With tight restrictions now in place for at least the first part of 2021, the Universal Credit uplift of £20 per week still due to be reversed in April (despite strong opposition), and the furlough scheme set to finish at the end of April, those who have been feeling the squeeze during the pandemic seem likely to be struggling with financial pressures for some time. And current policy means those pressures are likely to get worse. People’s health and their financial circumstances are inextricably linked and trends to date suggest that people experiencing a prolonged economic decline are more likely to have poorer mental health and wellbeing. The unique societal shock caused by the pandemic means that measures for the post-pandemic recovery must focus as much on restoring mental health as restoring the economy.

Alex Eastaugh (@EastaughAlex) worked as an Assistant Analyst in the Healthy Lives team at the Health Foundation.

This blog features original Health Foundation analysis of data from an online YouGov survey, which was designed and commissioned by the Resolution Foundation in partnership with the Health Foundation.

The figures included in this blog have been analysed independently by the Health Foundation and do not represent the views of YouGov or the Resolution Foundation.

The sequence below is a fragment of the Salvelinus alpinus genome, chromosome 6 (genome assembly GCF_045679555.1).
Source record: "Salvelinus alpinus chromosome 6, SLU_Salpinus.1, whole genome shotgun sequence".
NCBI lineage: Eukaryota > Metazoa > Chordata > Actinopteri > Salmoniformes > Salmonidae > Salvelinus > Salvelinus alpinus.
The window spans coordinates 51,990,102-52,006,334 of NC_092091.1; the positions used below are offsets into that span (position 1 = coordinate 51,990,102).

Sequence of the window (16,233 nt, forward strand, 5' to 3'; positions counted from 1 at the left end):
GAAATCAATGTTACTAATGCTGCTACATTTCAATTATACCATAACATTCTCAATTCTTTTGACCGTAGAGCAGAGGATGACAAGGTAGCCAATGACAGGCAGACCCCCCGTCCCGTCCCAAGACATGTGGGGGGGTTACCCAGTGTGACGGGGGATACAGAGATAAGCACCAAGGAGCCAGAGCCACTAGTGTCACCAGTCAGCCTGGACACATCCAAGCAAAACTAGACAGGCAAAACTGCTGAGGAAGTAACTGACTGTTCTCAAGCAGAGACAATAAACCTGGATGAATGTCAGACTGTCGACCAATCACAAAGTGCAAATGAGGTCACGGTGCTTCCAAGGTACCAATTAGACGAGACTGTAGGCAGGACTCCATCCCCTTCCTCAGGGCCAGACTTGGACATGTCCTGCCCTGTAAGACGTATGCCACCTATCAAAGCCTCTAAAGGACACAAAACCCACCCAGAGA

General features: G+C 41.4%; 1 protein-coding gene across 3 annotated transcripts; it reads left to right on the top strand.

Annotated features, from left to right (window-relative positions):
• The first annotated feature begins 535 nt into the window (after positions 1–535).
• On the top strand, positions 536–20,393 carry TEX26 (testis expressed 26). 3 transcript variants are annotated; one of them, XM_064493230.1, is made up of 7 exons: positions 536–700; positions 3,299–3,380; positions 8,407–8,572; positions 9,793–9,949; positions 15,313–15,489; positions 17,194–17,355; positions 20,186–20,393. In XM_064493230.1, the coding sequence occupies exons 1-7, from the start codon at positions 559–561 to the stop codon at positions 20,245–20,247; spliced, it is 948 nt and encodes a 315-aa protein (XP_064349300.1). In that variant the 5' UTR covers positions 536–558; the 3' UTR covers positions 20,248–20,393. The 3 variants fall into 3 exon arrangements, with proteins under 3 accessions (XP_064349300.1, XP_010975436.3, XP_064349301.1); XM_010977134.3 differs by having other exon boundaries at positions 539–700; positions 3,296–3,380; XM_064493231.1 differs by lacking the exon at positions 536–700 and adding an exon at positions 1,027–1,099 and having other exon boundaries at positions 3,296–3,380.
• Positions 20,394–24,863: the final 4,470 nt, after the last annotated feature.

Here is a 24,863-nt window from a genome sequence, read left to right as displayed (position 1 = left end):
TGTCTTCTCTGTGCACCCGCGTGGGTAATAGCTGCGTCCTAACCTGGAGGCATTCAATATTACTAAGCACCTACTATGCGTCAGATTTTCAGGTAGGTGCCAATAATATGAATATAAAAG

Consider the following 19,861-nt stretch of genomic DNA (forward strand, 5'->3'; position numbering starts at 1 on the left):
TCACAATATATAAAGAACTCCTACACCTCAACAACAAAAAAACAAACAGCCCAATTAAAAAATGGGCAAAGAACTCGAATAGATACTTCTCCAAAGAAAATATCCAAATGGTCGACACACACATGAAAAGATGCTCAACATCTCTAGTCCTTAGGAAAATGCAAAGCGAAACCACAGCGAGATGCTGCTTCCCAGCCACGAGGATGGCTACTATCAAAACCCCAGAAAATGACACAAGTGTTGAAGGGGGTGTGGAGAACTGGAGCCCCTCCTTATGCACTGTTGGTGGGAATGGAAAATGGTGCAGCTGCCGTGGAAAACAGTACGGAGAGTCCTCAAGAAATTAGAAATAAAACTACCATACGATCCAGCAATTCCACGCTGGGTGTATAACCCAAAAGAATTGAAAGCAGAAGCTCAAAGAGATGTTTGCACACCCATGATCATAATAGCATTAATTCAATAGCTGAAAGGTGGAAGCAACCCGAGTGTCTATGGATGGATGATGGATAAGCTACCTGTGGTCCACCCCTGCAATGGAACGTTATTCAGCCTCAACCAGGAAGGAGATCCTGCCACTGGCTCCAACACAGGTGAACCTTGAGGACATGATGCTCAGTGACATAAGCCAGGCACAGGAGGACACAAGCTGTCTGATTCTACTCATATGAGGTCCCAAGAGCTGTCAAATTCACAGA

The survey was conducted between 17 and 22 September 2020, using an online interview with members of the YouGov Plc UK panel (made up of more than 800,000 individuals) who have agreed to take part. The total sample size was 6,061 adults, aged 18–65.

Those who didn’t answer the question (ie had an answer of ‘not applicable’, ‘prefer not to answer’ or ‘don’t know’) were not included in the analysis. Those who have been seeing a persistent reduction in pay were calculated using the question, ‘Thinking about the months after the coronavirus (COVID-19) outbreak started in the UK, did your weekly/monthly pay increase or decrease compared to your usual pay before coronavirus (COVID-19) started, or was it the same?’ and answered ‘Decreased a little’, ‘Decreased a lot’ or ‘Decreased to zero’ for every month from March to September. Those categorised as temporarily lower paid answered with one of these options at least once from March to September but not all, while those with same or higher pay never answered with these options.